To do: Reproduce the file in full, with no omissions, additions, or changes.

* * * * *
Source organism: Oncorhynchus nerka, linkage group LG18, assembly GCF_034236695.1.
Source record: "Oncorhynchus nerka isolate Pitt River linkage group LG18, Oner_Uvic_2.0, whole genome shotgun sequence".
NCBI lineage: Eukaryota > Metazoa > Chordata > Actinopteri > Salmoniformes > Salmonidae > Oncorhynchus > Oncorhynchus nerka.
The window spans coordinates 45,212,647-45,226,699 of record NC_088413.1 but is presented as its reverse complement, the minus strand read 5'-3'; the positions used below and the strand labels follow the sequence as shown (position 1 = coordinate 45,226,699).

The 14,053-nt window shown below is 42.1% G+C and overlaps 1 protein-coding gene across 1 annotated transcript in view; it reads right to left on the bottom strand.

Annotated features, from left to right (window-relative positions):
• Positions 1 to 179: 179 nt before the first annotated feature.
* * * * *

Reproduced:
Source organism: Oncorhynchus nerka, linkage group LG18, assembly GCF_034236695.1.
Source record: "Oncorhynchus nerka isolate Pitt River linkage group LG18, Oner_Uvic_2.0, whole genome shotgun sequence".
NCBI lineage: Eukaryota > Metazoa > Chordata > Actinopteri > Salmoniformes > Salmonidae > Oncorhynchus > Oncorhynchus nerka.
The window spans coordinates 45,212,647-45,226,699 of record NC_088413.1 but is presented as its reverse complement, the minus strand read 5'-3'; the positions used below and the strand labels follow the sequence as shown (position 1 = coordinate 45,226,699).

The 14,053-nt window shown below is 42.1% G+C and overlaps 1 protein-coding gene across 1 annotated transcript in view; it reads right to left on the bottom strand.

Annotated features, from left to right (window-relative positions):
• Positions 1 to 179: 179 nt before the first annotated feature.